Graduate Forum: Expanding Subjects, Race, and Global Contexts: Tisa Wenger’s Religious Freedom and Developments in the History of Religious Ideas

This is the first in a series of commentaries in our Graduate Forum on Pathways in Intellectual History, which will be running this summer. Our goal is to engage with the diversity of ways that graduate students are approaching the History of Ideas across academic sub-fields. After the final commentary, Professor Anthony Grafton will add his thoughts to the conversation.

This first piece is by guest contributor Andrew Klumpp.

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Tisa Wenger, Religious Freedom
The Contested History of an American Ideal (Chapel Hill: University of Carolina Press, 2017).

Kiram II

Kiram II

Evangelists, statesmen, and academics once dominated many histories of religious ideas, but in Tisa Wenger’s recent Religious Freedom: The Contested History of an American Ideal (UNC Press, 2017), they are eclipsed. Figures like the Moros Muslim sultan Kiram II, black nationalist Marcus Garvey, archbishop of the Philippine Independent Church Gregorio Aglipay, the founder of the Moorish Science Temple Nobel Drew Ali, and the Native American Shaker prophet John Slocum take center-stage. Spanning the decades from the Spanish-Cuban-Filipino-American War until WWII, this study weaves together diverse communities ranging from Filipino Muslims to Jewish immigrants, the Nation of Islam to practitioners of Native American traditions such as Peyote and the Ghost Dance. Although globetrotting in scope and diverse in its subjects, Religious Freedom’s persistent attention to how interpretations of religious freedom relied on the formative relationship between race, religion, and empire effectively ties the study together.

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Tisa Wenger, We Have a Religion: The 1920s Pueblo Indian Dance Controversy and American Religious Freedom (Chapel Hill: University of Carolina Press, 2009).

Much like Wenger’s first book, We Have a Religion (UNC Press, 2009), which investigated the formation and use of the category of religion among Pueblo Indians, Religious Freedom focuses on a fundamental concept, in this case religious freedom, and explores its formation and re-formation by those outside of the halls of power in the United States. In doing so, it offers a fresh perspective on central questions about religious liberty, nation-states, and global empire. It also provides a window into engaging trends in how historians of religion and ideas approach their work and frame their questions.

Forged at the nexus of race, religion, and empire, religious freedom, Wenger argues, was not always universally beneficent. Consequently, when various communities invoked the ideal, winners and losers emerged. She convincingly demonstrates that white American Protestants, in particular, deployed the ideal of religious freedom to assert their supremacy and highlight the deficiencies of others.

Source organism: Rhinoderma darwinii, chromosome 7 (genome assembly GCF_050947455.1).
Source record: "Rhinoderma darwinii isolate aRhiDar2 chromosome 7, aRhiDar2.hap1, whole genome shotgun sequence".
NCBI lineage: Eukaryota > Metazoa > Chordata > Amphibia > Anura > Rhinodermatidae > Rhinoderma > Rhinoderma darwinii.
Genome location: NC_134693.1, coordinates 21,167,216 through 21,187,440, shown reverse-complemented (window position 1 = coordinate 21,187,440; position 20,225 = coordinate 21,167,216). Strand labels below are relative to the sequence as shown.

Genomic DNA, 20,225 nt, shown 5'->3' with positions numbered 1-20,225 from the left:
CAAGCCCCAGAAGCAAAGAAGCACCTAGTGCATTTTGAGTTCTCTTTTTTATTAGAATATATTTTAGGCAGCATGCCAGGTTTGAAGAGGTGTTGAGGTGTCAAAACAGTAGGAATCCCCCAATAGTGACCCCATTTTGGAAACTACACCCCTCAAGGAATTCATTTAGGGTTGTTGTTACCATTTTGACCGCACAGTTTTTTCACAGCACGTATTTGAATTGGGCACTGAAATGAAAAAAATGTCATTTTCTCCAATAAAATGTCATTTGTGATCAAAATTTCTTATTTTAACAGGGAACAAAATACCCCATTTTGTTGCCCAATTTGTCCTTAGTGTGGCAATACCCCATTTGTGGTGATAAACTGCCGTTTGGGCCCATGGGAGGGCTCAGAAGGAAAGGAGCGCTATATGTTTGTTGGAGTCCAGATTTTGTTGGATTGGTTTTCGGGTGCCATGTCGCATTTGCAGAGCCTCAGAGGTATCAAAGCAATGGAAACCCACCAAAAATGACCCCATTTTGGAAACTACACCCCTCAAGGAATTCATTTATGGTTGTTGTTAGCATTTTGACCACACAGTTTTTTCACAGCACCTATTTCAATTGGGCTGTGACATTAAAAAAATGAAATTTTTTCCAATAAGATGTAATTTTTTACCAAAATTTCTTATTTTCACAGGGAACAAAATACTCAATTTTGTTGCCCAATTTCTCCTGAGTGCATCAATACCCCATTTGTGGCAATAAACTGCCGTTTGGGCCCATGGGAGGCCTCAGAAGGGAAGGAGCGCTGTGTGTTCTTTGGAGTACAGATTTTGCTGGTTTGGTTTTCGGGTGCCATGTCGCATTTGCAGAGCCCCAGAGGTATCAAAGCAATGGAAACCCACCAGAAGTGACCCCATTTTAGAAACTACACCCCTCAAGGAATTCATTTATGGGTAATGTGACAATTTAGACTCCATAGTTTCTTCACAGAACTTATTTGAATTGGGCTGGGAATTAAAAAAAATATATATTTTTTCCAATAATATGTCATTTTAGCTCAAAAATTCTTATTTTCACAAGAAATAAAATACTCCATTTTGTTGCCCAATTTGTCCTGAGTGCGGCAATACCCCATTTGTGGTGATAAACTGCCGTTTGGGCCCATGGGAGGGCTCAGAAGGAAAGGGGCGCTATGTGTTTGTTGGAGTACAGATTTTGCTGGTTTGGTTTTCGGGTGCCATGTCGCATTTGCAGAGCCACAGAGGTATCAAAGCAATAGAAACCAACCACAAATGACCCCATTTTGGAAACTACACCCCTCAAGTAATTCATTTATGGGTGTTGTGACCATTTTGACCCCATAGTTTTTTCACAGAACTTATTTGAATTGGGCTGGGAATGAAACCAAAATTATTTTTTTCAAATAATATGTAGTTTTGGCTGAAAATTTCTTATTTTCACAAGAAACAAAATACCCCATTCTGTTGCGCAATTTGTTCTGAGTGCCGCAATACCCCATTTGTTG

Ghost Dance ca. 1900

Native American Ghost Dance, ca. 1900

In order to further these broader arguments, Religious Freedom explores contexts ranging from Muslim settlements in the Philippines to Native American reservations in the Dakotas. For example, perceived racial inferiority meant that Christianity served as a key civilizing force in the Philippines after the U.S. conquest of the islands. Nevertheless, this otherness also kept Filipino Catholic priests under the thumb of a Western bishop. Racial otherness also cast suspicion on Native American religious practices. Missionaries and government officials nursed a longstanding skepticism about Native American religious practices including Peyote, the Ghost Dance, and the Native American Shaker tradition, even when these traditions exhibited some of the trappings of Christianity.

Wenger also deftly reveals how some groups leveraged their religious identities to minimize perceived racial otherness and inferiority. American Jews in both the Reform and Orthodox communities tended to lean into their religious identities and minimize their racial and ethnic distinctiveness. By framing their differences as religious rather than racial or ethnic, Jews, as well as Catholics, wielded the language of religious freedom to secure a spot standing shoulder to shoulder with white American Protestants.

Alice Fletcher 2

Alice Fletcher speaking to Native Americans

Overall, Wenger’s book is remarkably successful. It explores an understudied chapter in the definition and deployment of religious freedom ideology and expands its study to a broad and engaging collection of individuals and communities. Nevertheless, Religious Freedom is, somewhat disappointingly, largely a story of men. Only a handful of women appear throughout the entire text. This is particularly unfortunate because of the tradition of exploring the relationship between gender, race, and civilization, yet this vein of inquiry remains underexplored. Some of this is due to the sources Wenger uses and the prominence of men in the military, government agencies, and religious leadership at the time. Nevertheless, a woman like Alice Fletcher—discussed as an example of the of the interplay between race, gender, and civilization in Louise Michele Newman’s White Women’s Rights (Oxford University Press, 1999)—was active in the Women’s National Indian Association, and women like Fletcher might provide valuable insight about this topic. In this way, Wenger’s work provides an excellent platform for future explorations of the role of women in discourses about religious freedom, race, and empire.

Alice Fletcher 1

Alice Fletcher speaking with Native Americans

Gregorio Aglipay

Archbishop Gregorio Aglipay